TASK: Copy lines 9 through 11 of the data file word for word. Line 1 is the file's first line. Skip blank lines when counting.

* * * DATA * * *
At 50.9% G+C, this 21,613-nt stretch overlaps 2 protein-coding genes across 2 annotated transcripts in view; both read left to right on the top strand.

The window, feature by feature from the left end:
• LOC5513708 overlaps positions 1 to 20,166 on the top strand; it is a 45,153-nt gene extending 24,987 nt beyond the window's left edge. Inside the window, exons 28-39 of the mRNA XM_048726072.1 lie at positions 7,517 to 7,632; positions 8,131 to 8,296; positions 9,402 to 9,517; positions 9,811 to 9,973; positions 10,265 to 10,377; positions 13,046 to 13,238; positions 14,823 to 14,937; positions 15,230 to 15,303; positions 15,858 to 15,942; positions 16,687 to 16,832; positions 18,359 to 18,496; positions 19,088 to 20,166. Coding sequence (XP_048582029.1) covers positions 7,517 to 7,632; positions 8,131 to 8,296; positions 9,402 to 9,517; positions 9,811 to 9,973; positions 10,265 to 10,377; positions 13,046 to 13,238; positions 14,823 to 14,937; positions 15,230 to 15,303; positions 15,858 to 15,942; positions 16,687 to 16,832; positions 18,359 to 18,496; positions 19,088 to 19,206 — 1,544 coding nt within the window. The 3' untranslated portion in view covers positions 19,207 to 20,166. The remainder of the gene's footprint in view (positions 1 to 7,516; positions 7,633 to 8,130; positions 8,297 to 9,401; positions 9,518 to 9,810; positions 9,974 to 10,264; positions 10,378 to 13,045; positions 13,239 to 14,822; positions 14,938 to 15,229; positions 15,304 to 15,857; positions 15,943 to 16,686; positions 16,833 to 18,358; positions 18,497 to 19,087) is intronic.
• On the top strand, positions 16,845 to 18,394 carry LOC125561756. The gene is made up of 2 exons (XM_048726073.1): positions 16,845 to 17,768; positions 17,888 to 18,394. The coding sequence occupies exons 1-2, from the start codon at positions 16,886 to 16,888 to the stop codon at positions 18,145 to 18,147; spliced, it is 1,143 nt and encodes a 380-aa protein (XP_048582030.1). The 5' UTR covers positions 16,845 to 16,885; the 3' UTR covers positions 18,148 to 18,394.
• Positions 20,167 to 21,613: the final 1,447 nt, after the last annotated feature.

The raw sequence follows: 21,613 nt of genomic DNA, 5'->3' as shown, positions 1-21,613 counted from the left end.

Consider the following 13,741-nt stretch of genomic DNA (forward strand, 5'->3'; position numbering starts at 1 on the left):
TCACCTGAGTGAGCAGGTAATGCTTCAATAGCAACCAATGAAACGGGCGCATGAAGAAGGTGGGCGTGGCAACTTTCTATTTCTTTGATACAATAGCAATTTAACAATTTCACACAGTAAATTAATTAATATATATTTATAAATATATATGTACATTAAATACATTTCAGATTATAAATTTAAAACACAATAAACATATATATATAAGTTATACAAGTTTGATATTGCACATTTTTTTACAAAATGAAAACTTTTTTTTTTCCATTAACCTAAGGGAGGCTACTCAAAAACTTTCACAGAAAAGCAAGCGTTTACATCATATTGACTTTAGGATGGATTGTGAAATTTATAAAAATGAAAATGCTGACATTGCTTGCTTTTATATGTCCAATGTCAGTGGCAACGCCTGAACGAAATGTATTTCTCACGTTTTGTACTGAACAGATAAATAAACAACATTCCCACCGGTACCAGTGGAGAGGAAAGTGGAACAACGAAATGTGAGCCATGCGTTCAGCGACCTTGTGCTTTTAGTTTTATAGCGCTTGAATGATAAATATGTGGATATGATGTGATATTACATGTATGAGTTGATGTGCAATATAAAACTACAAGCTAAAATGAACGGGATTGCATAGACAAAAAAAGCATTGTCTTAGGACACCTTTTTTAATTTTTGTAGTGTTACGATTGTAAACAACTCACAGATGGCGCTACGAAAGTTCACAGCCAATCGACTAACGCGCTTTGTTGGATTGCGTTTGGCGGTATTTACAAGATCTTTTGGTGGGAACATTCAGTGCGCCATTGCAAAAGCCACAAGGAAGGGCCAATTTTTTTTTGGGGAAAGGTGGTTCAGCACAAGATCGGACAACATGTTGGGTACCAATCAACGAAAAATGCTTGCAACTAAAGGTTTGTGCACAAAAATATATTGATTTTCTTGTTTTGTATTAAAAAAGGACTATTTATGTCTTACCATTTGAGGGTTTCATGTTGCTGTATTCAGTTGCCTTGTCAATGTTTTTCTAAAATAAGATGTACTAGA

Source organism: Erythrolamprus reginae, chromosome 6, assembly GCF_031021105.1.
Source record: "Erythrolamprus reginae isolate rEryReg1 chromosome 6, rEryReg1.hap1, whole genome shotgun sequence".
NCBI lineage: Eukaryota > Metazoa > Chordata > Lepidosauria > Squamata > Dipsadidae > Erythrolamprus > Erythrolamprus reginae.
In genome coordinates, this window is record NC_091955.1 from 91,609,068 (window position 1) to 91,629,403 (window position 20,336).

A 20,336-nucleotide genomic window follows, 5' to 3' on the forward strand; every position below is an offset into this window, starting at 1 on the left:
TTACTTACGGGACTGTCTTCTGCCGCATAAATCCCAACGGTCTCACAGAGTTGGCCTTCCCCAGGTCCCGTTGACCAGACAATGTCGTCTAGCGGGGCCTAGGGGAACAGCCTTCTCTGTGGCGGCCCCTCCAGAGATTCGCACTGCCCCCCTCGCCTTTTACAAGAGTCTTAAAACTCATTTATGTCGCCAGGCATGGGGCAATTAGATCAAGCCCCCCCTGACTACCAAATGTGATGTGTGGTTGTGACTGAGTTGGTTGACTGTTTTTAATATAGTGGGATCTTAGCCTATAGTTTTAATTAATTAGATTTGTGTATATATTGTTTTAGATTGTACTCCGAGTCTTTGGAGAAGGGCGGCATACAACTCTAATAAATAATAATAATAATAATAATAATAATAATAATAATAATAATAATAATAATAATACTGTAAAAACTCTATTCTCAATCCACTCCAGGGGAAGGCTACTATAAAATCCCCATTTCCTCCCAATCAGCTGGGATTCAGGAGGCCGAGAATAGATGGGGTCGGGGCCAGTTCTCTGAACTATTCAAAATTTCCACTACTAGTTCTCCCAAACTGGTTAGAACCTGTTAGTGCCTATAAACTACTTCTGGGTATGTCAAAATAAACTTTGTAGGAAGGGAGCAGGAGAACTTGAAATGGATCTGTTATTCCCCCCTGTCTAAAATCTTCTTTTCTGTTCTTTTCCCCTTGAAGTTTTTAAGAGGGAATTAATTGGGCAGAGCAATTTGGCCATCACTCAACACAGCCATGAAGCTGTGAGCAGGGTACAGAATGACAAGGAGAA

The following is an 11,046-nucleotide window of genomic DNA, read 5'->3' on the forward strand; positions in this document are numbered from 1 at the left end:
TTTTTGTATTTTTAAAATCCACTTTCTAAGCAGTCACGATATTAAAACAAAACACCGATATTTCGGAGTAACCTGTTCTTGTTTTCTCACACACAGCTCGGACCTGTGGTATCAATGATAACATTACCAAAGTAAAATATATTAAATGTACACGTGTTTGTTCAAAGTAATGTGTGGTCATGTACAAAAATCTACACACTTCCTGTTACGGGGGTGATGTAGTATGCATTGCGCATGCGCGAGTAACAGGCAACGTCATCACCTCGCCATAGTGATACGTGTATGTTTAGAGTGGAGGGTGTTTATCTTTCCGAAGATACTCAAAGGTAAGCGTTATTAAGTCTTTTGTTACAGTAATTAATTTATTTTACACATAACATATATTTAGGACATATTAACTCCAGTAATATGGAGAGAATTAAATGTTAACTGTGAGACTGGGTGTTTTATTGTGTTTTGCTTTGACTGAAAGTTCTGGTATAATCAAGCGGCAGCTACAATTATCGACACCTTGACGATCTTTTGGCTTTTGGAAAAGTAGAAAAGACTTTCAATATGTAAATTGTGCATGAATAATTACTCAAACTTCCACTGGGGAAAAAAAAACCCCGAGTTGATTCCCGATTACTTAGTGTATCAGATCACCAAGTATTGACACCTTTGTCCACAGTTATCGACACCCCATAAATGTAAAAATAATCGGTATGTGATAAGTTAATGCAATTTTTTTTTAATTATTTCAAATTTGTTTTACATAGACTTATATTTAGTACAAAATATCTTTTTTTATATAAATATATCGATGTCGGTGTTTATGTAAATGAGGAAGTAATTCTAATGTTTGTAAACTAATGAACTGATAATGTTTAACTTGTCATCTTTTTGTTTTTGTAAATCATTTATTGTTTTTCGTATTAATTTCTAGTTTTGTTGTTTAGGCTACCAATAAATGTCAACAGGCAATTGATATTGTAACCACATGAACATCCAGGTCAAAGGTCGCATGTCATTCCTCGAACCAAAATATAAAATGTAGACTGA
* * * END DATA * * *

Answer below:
Source organism: Erythrolamprus reginae, chromosome 6, assembly GCF_031021105.1.
Source record: "Erythrolamprus reginae isolate rEryReg1 chromosome 6, rEryReg1.hap1, whole genome shotgun sequence".
NCBI lineage: Eukaryota > Metazoa > Chordata > Lepidosauria > Squamata > Dipsadidae > Erythrolamprus > Erythrolamprus reginae.